Initial Publication Date: July 1, 2013

Real-World Motivation

Erica Barrow, Ivy Tech Community College-Central Indiana

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I am excited to attend this year's workshop focusing on supporting 2YC geoscience student success. My name is Erica Barrow and I am in charge of Earth Science (SCIN 100) and Physical Science (SCIN 111) at Ivy Tech Community College in Indianapolis, IN. Ivy Tech is Indiana's only community college; the main campus in Indianapolis has current enrollments averaging 25,000 students per semester. I am the only full-time instructor in geoscience and oversee approximately 15 part-time adjuncts in my subjects. Earth Science and Physical Science are a part of the Associate of General Studies degree (LAS Division); Ivy Tech does not currently offer a specific degree in science or geoscience.

Earth Science is a lecture/laboratory course combining geology, meteorology, and oceanography. Most of the students taking Earth Science are enrolled to fulfill a required science elective within their major; therefore, incoming student knowledge and enthusiasm for science is relatively low. Fostering student success within geoscience is a constant challenge for me. The major strategies I employ to support student success within my classroom are to motivate students through real-world examples pertaining to students own lives and to utilize current events across the globe.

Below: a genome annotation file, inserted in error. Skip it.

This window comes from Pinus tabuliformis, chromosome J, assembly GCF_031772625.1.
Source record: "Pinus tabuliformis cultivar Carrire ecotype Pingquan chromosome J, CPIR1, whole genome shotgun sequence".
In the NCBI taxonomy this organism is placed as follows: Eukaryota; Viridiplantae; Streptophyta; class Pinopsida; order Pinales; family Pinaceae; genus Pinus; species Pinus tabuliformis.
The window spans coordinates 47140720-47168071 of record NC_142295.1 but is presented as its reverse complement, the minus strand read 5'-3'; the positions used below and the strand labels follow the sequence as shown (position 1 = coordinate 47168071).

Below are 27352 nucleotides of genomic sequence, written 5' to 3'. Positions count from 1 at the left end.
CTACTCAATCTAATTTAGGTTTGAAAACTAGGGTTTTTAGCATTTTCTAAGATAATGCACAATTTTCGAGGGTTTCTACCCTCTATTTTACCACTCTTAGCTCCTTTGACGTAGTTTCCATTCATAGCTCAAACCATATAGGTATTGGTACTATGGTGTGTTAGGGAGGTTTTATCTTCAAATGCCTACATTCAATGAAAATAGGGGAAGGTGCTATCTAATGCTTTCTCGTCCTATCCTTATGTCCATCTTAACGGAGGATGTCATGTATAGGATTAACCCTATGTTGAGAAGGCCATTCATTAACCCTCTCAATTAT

I have found that the strongest motivator for student success is to relate classroom material directly to student own lives. An example of a real-world assignment I assign that directly pertains to students is on home water sources and usage. Within Earth Science we spend several lectures and a lab working through the water cycle, surface water/ground water transport, etc. Following this in-class work, I have students investigate their own source of home drinking water via internet resources. Students track their own water throughout the municipal water supply, aquifer, surface water reservoir, water treatment plant etc. Many students understand the biological importance of water but have never really wondered where their tap water comes from or that it is a limited resource. Comments at the end of the semester show me that this assignment is one of the most memorable and impactful experiences for students.

Related to real-world discussions, another strategy I employ to enhance student success is to utilize current events (Earth Science related) from around the globe to expand student's global awareness. Each semester my students are required to write three essays summarizing and critiquing a current event article published in a recent scientific journal. Students choose their own article from a list of provided journals (the article must relate to specific topics we have covered within the three different units of the class). This assignment gives students the opportunity to investigate a topic that interests them in a deeper and more meaningful way. Students are also given the opportunity to present/discuss their findings with the class or in small-group interactions. This assignment also helps to introduce non-science majors to the various career options available within science and science-related fields.

I am looking forward to learning about other strategies for ensuring student success.